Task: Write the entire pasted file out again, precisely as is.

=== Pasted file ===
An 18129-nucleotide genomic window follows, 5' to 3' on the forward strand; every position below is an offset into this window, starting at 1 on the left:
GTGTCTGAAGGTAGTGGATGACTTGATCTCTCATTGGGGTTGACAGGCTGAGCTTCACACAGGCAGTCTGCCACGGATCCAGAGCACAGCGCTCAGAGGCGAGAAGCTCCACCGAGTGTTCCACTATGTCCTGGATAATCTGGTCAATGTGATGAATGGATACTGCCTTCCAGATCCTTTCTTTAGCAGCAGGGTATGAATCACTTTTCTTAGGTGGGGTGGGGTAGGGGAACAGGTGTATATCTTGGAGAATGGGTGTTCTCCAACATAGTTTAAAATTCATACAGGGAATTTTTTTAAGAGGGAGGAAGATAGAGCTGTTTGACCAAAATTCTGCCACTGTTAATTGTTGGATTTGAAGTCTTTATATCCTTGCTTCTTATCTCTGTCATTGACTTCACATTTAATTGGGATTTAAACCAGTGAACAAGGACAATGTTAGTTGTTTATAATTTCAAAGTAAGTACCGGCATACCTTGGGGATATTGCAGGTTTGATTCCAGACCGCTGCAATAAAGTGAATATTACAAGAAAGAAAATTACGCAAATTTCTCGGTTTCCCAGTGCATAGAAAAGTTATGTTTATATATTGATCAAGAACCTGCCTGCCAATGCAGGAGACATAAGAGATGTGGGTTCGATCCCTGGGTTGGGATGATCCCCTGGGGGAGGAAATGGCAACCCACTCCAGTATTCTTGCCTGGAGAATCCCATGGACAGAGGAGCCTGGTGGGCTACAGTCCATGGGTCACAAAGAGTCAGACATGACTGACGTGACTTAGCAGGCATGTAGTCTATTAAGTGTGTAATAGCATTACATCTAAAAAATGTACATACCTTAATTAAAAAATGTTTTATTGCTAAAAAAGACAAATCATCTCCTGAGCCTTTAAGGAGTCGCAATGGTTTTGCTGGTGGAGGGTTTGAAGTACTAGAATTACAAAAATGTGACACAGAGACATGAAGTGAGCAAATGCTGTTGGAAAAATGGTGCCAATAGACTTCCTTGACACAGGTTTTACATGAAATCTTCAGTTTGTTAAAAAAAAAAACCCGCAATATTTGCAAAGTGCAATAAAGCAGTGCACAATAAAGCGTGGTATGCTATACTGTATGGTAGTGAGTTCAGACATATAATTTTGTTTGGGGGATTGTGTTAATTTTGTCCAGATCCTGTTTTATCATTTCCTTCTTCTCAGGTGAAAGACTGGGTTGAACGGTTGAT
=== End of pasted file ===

An 18129-nucleotide genomic window follows, 5' to 3' on the forward strand; every position below is an offset into this window, starting at 1 on the left:
GTGTCTGAAGGTAGTGGATGACTTGATCTCTCATTGGGGTTGACAGGCTGAGCTTCACACAGGCAGTCTGCCACGGATCCAGAGCACAGCGCTCAGAGGCGAGAAGCTCCACCGAGTGTTCCACTATGTCCTGGATAATCTGGTCAATGTGATGAATGGATACTGCCTTCCAGATCCTTTCTTTAGCAGCAGGGTATGAATCACTTTTCTTAGGTGGGGTGGGGTAGGGGAACAGGTGTATATCTTGGAGAATGGGTGTTCTCCAACATAGTTTAAAATTCATACAGGGAATTTTTTTAAGAGGGAGGAAGATAGAGCTGTTTGACCAAAATTCTGCCACTGTTAATTGTTGGATTTGAAGTCTTTATATCCTTGCTTCTTATCTCTGTCATTGACTTCACATTTAATTGGGATTTAAACCAGTGAACAAGGACAATGTTAGTTGTTTATAATTTCAAAGTAAGTACCGGCATACCTTGGGGATATTGCAGGTTTGATTCCAGACCGCTGCAATAAAGTGAATATTACAAGAAAGAAAATTACGCAAATTTCTCGGTTTCCCAGTGCATAGAAAAGTTATGTTTATATATTGATCAAGAACCTGCCTGCCAATGCAGGAGACATAAGAGATGTGGGTTCGATCCCTGGGTTGGGATGATCCCCTGGGGGAGGAAATGGCAACCCACTCCAGTATTCTTGCCTGGAGAATCCCATGGACAGAGGAGCCTGGTGGGCTACAGTCCATGGGTCACAAAGAGTCAGACATGACTGACGTGACTTAGCAGGCATGTAGTCTATTAAGTGTGTAATAGCATTACATCTAAAAAATGTACATACCTTAATTAAAAAATGTTTTATTGCTAAAAAAGACAAATCATCTCCTGAGCCTTTAAGGAGTCGCAATGGTTTTGCTGGTGGAGGGTTTGAAGTACTAGAATTACAAAAATGTGACACAGAGACATGAAGTGAGCAAATGCTGTTGGAAAAATGGTGCCAATAGACTTCCTTGACACAGGTTTTACATGAAATCTTCAGTTTGTTAAAAAAAAAAACCCGCAATATTTGCAAAGTGCAATAAAGCAGTGCACAATAAAGCGTGGTATGCTATACTGTATGGTAGTGAGTTCAGACATATAATTTTGTTTGGGGGATTGTGTTAATTTTGTCCAGATCCTGTTTTATCATTTCCTTCTTCTCAGGTGAAAGACTGGGTTGAACGGTTGAT